Good morning. Star Entertainment is calculating further woes from the investigations into its suitability to retain its casino licenses, with $29.9 million earmarked for 2023 mitigation and uncertainty if it can keep its Queensland licenses, even as Crown Sydney competes for its NSW revenue. In Macau, government gaming tax on GGR came in below half of the expectations for Jan-Oct, but further headwinds are blowing, with more mainland China and local cases driving uncertainty.
What you need to know
- Star Entertainment facing $29.9mln remediation costs in 2023, new competition from Crown Sydney. Group canceling all junkets, closing int’l offices/bank accounts.
- Macau’s 4Q22 looks bleak, as Jan-Oct government tax revenue came in at half of the expected, with further hindrances from mainland China outbreaks.
On the radar
- Tabcorp takes Entain to court for new advert deal with NSW hotels.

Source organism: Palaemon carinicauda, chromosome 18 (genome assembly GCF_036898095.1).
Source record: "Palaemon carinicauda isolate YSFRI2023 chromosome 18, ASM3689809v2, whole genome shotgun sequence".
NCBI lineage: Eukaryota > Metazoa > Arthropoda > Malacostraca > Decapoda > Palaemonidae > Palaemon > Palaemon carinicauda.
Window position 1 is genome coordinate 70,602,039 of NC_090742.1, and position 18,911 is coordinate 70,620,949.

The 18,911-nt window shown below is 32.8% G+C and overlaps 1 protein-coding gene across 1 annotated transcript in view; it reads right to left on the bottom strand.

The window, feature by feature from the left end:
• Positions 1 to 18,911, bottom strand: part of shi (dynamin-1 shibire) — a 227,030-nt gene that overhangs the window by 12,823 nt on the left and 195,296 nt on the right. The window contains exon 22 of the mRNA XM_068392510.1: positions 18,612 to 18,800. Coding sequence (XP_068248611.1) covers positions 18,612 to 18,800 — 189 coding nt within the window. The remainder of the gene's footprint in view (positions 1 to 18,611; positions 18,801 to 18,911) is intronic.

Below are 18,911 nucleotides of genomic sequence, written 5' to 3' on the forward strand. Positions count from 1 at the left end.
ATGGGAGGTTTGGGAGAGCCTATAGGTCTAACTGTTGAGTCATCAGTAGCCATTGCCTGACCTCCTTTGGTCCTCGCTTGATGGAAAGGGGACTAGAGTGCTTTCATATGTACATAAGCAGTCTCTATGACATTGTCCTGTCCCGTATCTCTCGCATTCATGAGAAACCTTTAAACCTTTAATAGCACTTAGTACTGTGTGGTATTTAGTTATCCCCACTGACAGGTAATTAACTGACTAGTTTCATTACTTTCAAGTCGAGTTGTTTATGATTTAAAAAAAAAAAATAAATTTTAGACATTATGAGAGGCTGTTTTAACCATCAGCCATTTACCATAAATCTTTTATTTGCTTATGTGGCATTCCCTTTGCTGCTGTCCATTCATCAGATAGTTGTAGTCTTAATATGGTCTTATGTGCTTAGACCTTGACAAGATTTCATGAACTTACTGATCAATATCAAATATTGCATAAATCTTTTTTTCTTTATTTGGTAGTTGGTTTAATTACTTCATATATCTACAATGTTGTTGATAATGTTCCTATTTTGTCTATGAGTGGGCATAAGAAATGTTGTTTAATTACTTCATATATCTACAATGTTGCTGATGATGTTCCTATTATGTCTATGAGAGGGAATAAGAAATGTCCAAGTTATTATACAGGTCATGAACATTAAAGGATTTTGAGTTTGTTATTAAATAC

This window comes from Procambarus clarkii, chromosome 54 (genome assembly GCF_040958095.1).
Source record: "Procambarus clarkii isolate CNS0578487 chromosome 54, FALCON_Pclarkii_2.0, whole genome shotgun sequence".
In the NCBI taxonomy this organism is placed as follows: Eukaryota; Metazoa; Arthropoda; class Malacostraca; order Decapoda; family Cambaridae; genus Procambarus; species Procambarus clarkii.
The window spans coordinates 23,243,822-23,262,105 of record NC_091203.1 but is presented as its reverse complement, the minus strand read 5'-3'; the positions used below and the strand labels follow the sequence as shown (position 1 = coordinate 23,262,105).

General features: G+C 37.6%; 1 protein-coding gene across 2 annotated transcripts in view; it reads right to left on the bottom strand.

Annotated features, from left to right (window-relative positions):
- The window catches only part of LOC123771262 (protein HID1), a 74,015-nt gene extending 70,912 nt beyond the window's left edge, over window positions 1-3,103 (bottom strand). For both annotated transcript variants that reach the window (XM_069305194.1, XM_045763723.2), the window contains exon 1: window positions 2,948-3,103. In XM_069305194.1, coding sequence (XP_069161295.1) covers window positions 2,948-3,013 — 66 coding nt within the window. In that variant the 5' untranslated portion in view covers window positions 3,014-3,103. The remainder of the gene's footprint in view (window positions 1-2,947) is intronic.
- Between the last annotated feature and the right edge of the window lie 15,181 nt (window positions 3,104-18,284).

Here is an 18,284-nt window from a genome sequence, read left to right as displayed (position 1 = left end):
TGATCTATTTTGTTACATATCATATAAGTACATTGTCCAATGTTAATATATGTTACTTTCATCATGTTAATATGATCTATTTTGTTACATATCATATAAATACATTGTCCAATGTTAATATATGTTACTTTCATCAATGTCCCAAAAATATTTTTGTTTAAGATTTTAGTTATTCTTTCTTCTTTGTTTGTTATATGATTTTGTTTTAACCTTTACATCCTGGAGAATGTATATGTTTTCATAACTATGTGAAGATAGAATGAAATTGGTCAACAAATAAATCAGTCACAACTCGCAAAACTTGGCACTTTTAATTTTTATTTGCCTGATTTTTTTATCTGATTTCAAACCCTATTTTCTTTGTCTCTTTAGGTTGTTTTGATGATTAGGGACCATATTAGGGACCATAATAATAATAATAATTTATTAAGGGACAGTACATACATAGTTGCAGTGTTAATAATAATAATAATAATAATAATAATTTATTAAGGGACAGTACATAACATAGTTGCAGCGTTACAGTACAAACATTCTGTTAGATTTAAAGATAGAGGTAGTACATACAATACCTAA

- India ministers seek 10% increase on online gaming tax, to 28%.
- DraftKings reimbursing $300k in customer funds after 3rd-party hack.
Ongoing investigations and remediation efforts are costing Australia’s The Star Entertainment Group, with at least $29.9 million in resulting costs expected for the group in 2023 and more ongoing into 2024, despite continuing efforts to reshape itself. The group is pledging to cut all ties with junkets and close international offices and bank accounts, even as it faces increased competition from Crown Sydney.
- BetMGM donates $180k for ICRG research on problem gambling.
- Habanero mimics South Korea party-themed slot Soju Bomb.